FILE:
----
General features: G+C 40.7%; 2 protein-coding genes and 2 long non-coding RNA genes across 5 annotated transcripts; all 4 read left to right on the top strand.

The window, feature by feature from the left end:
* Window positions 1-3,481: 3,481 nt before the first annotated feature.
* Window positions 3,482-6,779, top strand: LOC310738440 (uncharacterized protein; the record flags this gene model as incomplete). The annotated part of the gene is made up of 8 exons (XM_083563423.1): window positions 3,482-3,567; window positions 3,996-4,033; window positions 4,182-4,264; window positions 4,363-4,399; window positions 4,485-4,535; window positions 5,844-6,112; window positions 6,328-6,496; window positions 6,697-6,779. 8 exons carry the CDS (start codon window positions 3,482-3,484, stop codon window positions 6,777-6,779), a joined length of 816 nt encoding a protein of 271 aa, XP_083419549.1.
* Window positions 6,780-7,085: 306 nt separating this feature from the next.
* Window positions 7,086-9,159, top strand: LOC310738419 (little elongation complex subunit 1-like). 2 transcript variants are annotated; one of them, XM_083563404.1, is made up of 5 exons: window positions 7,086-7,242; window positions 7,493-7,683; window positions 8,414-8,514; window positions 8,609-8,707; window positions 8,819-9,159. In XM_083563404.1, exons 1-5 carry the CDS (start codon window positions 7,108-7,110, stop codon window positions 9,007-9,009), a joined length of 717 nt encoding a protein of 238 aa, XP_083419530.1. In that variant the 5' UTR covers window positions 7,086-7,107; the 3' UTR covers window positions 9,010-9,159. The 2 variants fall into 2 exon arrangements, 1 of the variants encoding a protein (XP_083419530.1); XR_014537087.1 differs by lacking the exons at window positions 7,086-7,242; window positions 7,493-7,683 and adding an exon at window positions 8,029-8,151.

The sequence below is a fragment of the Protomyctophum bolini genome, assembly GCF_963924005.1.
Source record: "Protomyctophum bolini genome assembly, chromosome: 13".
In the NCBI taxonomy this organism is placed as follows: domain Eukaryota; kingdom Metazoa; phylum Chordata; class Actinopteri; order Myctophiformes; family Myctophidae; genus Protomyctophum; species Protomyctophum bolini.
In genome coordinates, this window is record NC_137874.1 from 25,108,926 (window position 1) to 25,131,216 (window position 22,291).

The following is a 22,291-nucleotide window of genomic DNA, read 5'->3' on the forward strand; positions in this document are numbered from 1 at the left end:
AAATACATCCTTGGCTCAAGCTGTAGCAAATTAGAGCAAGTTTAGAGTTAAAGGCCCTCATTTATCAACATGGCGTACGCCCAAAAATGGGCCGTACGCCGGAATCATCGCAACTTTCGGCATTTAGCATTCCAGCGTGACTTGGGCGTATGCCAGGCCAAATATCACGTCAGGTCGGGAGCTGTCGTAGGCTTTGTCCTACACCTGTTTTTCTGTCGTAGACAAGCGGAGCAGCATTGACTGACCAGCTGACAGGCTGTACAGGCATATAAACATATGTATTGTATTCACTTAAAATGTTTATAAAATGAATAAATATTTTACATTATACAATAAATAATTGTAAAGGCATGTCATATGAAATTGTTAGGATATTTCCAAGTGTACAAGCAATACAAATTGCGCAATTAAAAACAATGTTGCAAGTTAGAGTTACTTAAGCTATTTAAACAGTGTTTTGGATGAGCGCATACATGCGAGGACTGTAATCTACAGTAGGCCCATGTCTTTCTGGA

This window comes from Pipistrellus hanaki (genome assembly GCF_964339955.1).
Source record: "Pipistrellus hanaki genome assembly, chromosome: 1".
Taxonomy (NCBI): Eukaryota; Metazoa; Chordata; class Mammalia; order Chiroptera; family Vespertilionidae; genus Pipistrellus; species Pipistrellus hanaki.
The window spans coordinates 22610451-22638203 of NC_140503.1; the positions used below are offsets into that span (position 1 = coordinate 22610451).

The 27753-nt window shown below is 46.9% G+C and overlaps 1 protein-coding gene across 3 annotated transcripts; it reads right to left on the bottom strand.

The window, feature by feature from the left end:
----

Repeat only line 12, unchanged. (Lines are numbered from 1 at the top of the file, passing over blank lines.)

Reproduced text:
AAATACATCCTTGGCTCAAGCTGTAGCAAATTAGAGCAAGTTTAGAGTTAAAGGCCCTCATTTATCAACATGGCGTACGCCCAAAAATGGGCCGTACGCCGGAATCATCGCAACTTTCGGCATTTAGCATTCCAGCGTGACTTGGGCGTATGCCAGGCCAAATATCACGTCAGGTCGGGAGCTGTCGTAGGCTTTGTCCTACACCTGTTTTTCTGTCGTAGACAAGCGGAGCAGCATTGACTGACCAGCTGACAGGCTGTACAGGCATATAAACATATGTATTGTATTCACTTAAAATGTTTATAAAATGAATAAATATTTTACATTATACAATAAATAATTGTAAAGGCATGTCATATGAAATTGTTAGGATATTTCCAAGTGTACAAGCAATACAAATTGCGCAATTAAAAACAATGTTGCAAGTTAGAGTTACTTAAGCTATTTAAACAGTGTTTTGGATGAGCGCATACATGCGAGGACTGTAATCTACAGTAGGCCCATGTCTTTCTGGA